Neither Macedonian police officers nor international peacekeepers dare venture into parts of Tetovo and most of the villages strung along the country’s western frontier. Both are powerless to stem the almost daily shooting attacks on – and abductions of – Macedonians, even in the capital Skopje.
Violence is also rife in the Albanian-dominated areas where rival ethnic Albanian factions wage turf wars. The PDP party that guerrilla leader-turned politician Ahmeti established for the election is challenged by Arben Xhaferi’s Democratic Party of Albania. A showdown between the two – both leading lights of the NLA (an offshoot of the Kosovo Liberation Front, hence the group’s acronym of KLA/NLA) – is inevitable now that the election is over. Already, a wave of reciprocal liquidations has begun. More than one gangster has been gunned down in his favorite outdoor haunt by a speeding motor cyclist.
Untold profits are at stake: control over the most lucrative dope smuggling route in Europe – the Balkans Golden Triangle. Albanian liberation fighters battling in the hills of Macedonia and southern Serbia have been identified by international law enforcement agencies as the paramilitary wing of the Albania mafia which traffics in drugs, women, stolen luxury cars and other contraband to Europe, Russia, Africa and across the Atlantic.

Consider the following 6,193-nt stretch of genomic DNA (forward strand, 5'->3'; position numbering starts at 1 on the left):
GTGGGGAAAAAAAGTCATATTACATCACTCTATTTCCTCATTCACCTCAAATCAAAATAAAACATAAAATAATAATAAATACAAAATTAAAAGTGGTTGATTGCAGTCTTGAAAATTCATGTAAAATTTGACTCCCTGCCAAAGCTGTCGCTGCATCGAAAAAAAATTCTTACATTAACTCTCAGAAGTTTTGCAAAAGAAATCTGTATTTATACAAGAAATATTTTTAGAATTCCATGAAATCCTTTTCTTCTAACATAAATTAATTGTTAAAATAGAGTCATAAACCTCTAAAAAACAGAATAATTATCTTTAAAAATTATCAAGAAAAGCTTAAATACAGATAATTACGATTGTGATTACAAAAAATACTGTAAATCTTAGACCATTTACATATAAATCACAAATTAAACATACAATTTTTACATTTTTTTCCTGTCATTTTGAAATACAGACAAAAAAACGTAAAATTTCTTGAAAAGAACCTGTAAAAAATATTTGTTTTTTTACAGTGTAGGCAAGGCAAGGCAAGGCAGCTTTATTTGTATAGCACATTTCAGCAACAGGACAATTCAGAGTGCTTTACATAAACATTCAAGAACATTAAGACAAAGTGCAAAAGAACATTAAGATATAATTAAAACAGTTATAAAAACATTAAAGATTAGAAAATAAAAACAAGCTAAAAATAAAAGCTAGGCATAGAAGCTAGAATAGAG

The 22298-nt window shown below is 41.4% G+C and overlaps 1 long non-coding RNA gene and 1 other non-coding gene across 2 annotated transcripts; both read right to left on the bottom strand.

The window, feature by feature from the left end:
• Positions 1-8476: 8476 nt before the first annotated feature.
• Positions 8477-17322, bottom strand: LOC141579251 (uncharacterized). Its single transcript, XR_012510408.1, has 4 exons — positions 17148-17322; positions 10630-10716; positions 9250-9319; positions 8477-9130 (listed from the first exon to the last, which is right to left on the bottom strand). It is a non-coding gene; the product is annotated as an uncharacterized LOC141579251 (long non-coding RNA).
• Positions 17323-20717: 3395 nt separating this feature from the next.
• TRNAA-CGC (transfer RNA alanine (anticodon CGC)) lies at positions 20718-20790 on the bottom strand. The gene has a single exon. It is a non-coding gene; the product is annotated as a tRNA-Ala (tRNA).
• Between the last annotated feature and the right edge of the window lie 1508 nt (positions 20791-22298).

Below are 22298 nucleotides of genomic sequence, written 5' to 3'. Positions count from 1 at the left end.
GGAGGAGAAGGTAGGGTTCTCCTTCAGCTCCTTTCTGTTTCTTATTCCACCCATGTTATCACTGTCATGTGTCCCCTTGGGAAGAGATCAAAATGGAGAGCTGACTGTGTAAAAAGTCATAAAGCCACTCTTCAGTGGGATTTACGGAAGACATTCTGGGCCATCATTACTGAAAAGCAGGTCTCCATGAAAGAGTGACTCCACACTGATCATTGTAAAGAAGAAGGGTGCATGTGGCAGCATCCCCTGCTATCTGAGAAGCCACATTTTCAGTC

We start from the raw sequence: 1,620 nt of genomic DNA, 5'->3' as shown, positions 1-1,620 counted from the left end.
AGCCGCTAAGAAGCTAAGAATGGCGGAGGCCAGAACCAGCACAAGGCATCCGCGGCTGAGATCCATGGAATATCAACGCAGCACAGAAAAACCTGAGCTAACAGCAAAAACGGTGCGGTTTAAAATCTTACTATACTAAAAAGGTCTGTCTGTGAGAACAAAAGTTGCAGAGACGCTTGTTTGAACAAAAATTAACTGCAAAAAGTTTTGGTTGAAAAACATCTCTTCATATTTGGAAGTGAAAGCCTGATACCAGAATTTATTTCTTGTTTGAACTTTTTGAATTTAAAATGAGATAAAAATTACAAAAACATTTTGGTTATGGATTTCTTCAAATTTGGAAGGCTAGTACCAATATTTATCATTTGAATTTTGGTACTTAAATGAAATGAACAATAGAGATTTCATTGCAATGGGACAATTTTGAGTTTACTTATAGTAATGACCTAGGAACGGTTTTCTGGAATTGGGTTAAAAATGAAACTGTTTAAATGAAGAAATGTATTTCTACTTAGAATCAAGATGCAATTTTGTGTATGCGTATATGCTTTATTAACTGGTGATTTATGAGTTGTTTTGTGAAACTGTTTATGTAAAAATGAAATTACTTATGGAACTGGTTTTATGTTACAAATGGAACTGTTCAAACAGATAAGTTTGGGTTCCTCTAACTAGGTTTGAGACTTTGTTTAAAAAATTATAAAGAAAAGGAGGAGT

German and Scandinavian police say Kosovo Albanians are their countries’ leading suppliers of heroin and other drugs. In Italy, police say Albanian gangsters are the leading importers of prostitutes from Eastern Europe and Russia.
The Albanian mafia is estimated to control at least 80 percent of the heroin entering Western Europe, and 40 percent of the drug sold in Europe and North America
Unrest in Macedonia and Kosovo is a positive boon for these criminal activities.
Huge sums of money flowing from Kosovar-Macedonian Albanian control of the Central European drug market fund terrorist activities in Tetovo and Kosovo. They finance the purchase of the latest weaponry and have long funded an international industry promoting ethnic Albanian victimhood over that of any other member of the Balkans’ ethnic rainbow.
Beside its links to crime, the KLA/NLA has opened the door of Macedonia to Osama bin Laden’s al Qaeda and Islamic elements from the Middle East, a presence that poses a potential threat of extremist Muslim penetration to other parts of former Yugoslavia and their European neighbors.